A widely anticipated threat materialized this week as a worm that exploits a Microsoft Windows flaw began infecting some of the millions of vulnerable machines around the world.
Experts said the relatively simple “Blaster” worm — also referred to as “LoveSan” — was spreading at a steady pace Monday but was not infecting machines at the same rate as the earlier Nimda and Slammer worms, which quickly clogged corporate networks during those outbreaks.
While it might be slowing or stifling some corporate networks, the Blaster worm is not carrying a malicious payload to damage machines or data. However, antivirus experts are on the watch for variants of the threat that might be more destructive.
In addition, the worm includes a denial-of-service (DoS) component whereby infected machines will simultaneously flood the Microsoft Windows Update Web site on August 16th, Symantec Security Response senior director of engineering Al Huger told TechNewsWorld.
“Even with proactive patching, there will be tens of thousands of hosts taking part in that attack,” Huger said. “As long as the worm is circulating the Internet, it will be trying a denial-of-service on Windows Update.”
The worm was expected following last month’s announcement by Microsoft of a widespread weakness in Windows’ Remote Procedure Call (RPC) protocol. Shortly after the announcement, exploit code was posted online to take advantage of the vulnerability.
Experts estimated hundreds of millions of machines were at risk because the vulnerability was present in all recent versions of Windows – Windows NT 4.0, Windows 2000, Windows XP and Windows Server 2003.
However, the Blaster worm is not having nearly the same impact as earlier worms, likely because of the way it is written. “It’s written a great deal more simply than the [other worms],” Huger said. “It’s not the Corvette of worms.”
While Blaster might not be spreading as quickly as Code Red did, Huger predicted it might actually be worse in terms of eradication.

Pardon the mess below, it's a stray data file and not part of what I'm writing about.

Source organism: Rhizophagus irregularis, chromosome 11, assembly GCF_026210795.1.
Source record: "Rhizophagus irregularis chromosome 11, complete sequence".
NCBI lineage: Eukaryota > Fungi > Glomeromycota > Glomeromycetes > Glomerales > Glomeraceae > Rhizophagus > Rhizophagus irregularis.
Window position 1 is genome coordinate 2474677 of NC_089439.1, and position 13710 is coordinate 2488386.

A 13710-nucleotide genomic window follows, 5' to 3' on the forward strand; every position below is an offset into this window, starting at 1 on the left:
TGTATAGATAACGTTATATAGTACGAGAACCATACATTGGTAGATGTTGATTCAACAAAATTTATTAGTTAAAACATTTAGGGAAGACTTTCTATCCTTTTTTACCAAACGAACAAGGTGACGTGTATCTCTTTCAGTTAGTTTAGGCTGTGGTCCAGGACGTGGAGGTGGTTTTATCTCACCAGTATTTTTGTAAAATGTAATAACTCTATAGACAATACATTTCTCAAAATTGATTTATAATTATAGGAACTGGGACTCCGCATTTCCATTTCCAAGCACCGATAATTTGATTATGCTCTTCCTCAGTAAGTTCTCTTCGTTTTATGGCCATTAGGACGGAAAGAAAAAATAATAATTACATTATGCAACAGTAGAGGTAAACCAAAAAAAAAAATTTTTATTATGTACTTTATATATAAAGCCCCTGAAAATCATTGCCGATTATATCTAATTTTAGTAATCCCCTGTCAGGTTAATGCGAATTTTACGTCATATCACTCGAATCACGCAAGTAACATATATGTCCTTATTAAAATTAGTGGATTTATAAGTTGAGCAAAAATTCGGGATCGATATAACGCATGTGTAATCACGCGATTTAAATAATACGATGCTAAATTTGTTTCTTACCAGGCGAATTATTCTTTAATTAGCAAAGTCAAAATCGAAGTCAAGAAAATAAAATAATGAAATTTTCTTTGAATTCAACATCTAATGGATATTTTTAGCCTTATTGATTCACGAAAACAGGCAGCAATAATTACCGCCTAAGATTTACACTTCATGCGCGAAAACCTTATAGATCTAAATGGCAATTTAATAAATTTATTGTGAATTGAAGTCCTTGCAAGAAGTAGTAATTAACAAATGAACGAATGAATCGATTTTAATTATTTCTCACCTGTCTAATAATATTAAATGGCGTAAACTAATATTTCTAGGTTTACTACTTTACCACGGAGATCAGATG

“It will be with us for some time to come,” he said. “There are just so many computers vulnerable, and this one is on a larger number of deployed hosts than Code Red was.”
He noted that the worm is indeed causing disruptions around the Net. Some enterprise IT shops have reported that internal production systems are unavailable.
McAfee vice president Vincent Gullotto, who said there have been no reports of major network outages because of the worm, told TechNewsWorld that the spread might have been tempered by attention paid to the issue before the worm was released.
“The notice has certainly helped it not go as big as it might have,” he said.
Symantec’s Huger agreed that several potential victims were able to patch their systems — by blocking port 135, for which the worm scans while looking for new hosts — prior to being infected. However, he said, there are also many cases of corporations leaving their systems unprotected and thus winding up infected by the worm.
Gullotto said that although the worm was designed to propagate without wreaking havoc on systems or data, there is a chance that a variant or copycat might deliver a more damaging payload. He added that a variant might not be obvious because it likely would have a different name or use a different technique to scan for vulnerable systems.
Huger said there is no question that there will be variants. Whether or not those variants will be designed to damage systems is the key factor.
“I think at this point, people should be concerned with how the children of this worm are going to look,” he said.
Huger noted that as the worm spreads, it is gathering hosts for the DoS attack that is set for August 16th. Computers infected with the worm will be remotely directed to flood Microsoft’s Windows Upadate with messages, rendering the site inaccessible.
Although the worm has the potential to cause Internet slowdowns, Microsoft would be most significantly affected by the DoS attack.
Still, Huger said, Microsoft probably will be able to mitigate that attack because of the advance warning.